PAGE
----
Saturday, October 29, 2011

"...In This Case, They Doth Protest Just Enough..."

Only two things sure, it is said.

Death and taxes.

I'd suggest there's, at least, a third.

There really is no such thing as new.

Semantic distinctions and splitting of hairs notwithstanding, pretty much everything that is, or even has yet to be, is, if researched to the core, merely an evolution of, or variation on, a theme long ago discovered and/or created.

That observation is, of course, fair game for discussion and debate.

But let's save that for another, more existential moment.

Nickelback has, what I think is, a very cool song out now.

Give it a spin, cats and kitties....

Now, regardless of your philosophical predilections, there can be no denying that this piece is as catchy as all giddyup.

But, when you listen past the groove, the beat ripe for tapping of toes and/or fingers and the hey-ay-ay-ay-yeah daring you not sing along and zero in on the lyric, you discover that nestled amongst the aforementioned groove, beat and sing along, like an overlooked Cadbury egg in a gnarl of green plastic grass, is a lyric that can without much convincing be described as "protest".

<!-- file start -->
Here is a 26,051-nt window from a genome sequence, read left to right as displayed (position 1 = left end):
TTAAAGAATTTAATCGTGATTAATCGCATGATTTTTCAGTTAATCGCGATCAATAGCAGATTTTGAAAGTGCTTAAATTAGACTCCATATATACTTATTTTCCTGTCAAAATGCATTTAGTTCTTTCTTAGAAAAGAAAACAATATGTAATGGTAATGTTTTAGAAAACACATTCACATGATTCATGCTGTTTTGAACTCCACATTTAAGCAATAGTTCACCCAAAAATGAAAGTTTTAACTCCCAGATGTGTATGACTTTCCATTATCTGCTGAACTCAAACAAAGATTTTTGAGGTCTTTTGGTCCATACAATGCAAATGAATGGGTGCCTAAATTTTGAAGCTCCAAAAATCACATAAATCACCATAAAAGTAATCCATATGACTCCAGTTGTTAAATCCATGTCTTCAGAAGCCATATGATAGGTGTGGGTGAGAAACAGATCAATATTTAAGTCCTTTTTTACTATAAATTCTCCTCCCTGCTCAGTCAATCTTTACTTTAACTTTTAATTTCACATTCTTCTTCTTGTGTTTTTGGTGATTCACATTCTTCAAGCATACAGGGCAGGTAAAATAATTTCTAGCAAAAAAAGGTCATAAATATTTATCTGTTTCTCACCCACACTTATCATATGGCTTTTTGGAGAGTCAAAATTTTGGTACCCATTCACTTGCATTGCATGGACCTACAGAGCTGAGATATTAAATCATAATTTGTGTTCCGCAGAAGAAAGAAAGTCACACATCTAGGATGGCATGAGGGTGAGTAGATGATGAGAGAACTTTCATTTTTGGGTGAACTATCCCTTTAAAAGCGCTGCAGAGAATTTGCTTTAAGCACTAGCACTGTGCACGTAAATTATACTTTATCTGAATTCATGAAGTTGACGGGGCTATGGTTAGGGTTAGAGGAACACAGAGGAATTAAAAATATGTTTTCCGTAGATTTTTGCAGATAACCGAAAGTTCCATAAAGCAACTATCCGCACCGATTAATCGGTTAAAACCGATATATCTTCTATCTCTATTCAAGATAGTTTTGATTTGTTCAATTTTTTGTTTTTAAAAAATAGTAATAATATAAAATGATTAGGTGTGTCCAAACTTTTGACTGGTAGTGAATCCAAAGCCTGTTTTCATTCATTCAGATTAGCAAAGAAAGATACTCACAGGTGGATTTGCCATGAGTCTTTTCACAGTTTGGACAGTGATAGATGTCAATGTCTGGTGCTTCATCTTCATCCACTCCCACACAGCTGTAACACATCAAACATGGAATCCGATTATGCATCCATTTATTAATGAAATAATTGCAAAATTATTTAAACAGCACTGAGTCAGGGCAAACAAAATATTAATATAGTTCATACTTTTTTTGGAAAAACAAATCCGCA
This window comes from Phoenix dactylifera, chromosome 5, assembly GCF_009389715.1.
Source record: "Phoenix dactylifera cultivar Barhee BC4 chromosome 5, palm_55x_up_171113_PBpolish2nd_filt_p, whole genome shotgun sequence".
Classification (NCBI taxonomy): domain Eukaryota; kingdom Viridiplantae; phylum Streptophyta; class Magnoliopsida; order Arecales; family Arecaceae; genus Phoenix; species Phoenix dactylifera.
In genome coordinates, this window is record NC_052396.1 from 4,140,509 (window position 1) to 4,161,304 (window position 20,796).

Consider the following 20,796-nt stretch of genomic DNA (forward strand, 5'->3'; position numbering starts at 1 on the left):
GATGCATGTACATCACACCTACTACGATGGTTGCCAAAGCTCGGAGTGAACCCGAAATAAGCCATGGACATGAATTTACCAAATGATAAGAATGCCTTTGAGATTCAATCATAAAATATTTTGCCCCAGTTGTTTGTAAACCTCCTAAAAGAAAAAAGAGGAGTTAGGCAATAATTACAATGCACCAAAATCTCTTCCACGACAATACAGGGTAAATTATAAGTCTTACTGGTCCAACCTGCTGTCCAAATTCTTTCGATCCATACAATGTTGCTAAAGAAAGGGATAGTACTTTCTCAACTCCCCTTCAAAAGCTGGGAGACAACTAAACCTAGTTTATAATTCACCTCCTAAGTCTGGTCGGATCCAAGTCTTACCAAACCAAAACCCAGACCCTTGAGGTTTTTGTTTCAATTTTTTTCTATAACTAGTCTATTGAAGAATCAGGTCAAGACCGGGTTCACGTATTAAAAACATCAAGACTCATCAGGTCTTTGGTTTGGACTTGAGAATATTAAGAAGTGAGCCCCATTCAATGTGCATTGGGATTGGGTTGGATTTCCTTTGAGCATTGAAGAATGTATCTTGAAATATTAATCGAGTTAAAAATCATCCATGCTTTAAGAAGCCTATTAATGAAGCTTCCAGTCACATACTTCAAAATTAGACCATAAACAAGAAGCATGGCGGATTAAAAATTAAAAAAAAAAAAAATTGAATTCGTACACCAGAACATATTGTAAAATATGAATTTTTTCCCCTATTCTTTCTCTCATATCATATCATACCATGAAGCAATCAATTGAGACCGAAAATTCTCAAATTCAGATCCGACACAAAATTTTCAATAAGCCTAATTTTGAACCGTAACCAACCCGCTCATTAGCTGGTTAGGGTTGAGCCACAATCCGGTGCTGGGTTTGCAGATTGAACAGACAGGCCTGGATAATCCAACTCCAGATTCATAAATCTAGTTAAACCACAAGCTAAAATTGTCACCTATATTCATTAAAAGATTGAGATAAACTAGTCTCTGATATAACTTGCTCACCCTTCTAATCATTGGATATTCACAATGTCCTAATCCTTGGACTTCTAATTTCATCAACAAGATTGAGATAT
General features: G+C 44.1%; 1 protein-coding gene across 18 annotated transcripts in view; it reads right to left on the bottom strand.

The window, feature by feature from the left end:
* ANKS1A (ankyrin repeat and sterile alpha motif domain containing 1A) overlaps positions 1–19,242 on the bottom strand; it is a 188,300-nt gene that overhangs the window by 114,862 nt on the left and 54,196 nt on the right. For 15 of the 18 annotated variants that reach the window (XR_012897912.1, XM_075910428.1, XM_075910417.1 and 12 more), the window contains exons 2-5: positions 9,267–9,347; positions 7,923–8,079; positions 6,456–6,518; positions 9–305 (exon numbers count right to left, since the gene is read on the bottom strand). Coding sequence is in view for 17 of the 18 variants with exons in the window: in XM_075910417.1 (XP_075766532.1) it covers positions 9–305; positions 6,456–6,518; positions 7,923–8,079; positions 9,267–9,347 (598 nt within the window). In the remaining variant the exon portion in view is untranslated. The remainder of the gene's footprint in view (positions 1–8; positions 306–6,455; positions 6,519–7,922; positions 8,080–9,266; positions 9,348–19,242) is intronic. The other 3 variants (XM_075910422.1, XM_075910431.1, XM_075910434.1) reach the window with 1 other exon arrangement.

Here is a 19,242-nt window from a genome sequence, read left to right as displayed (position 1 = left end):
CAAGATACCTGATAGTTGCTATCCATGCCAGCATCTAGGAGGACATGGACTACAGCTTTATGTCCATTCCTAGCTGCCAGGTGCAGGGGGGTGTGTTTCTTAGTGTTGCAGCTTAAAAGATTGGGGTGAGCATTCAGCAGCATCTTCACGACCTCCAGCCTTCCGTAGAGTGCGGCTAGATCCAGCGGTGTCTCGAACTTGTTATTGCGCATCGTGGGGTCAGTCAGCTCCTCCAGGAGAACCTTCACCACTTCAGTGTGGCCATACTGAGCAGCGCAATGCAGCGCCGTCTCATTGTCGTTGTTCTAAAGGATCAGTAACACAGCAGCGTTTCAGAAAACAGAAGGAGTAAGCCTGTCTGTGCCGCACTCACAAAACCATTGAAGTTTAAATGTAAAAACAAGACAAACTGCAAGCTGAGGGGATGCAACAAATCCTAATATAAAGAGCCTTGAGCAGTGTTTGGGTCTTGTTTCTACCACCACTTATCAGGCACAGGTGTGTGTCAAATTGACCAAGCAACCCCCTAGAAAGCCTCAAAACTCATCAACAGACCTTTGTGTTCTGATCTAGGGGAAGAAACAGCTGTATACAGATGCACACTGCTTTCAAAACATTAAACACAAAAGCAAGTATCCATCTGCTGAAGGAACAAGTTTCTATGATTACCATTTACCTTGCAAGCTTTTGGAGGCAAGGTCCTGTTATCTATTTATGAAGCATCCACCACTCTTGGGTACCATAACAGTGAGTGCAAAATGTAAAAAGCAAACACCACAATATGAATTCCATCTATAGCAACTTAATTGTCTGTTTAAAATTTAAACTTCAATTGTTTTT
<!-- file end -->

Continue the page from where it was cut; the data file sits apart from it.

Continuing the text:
As in "protesting the shortcomings of society and the cultural implications of said shortcomings, ad nauseum, indivisible, with liberty and justice for all".

So to speak.

And although this song is moving up the airplay charts only at a pace that a fairly alert snail could best, I've been featuring it on my radio show because, like I said, it's catchy as all giddyup.

Protest is profound.

But catchy is cool.

And, in that light, this song qualifies as being both profound and cool.

But not new.

Nigh on fifty years ago, 1962 to be exact, an industry respected, but little known publicly, folk singer named Malvina Reynolds wrote a song lamenting the, then new, nasty habit of atmospheric nuclear testing.

And, in a beautifully poetic fashion, highlighted the potential damage possible to the air we breathe and the rain we danced in from the fallout created by the nuking.

Two years later, in the midst of the British Invasion, The Searchers (of "Love Potion Number Nine" fame) recorded a version of Malvina's song in 1964 Mersey beat/orchestrated style.

It was never a "hit" hit, making it to the top twenty in the UK and the top twenty in the USA.

But it was then, and remains now, a remarkable version of a remarkable piece of work.


And catchy as all giddyup.

No comments:

Post a Comment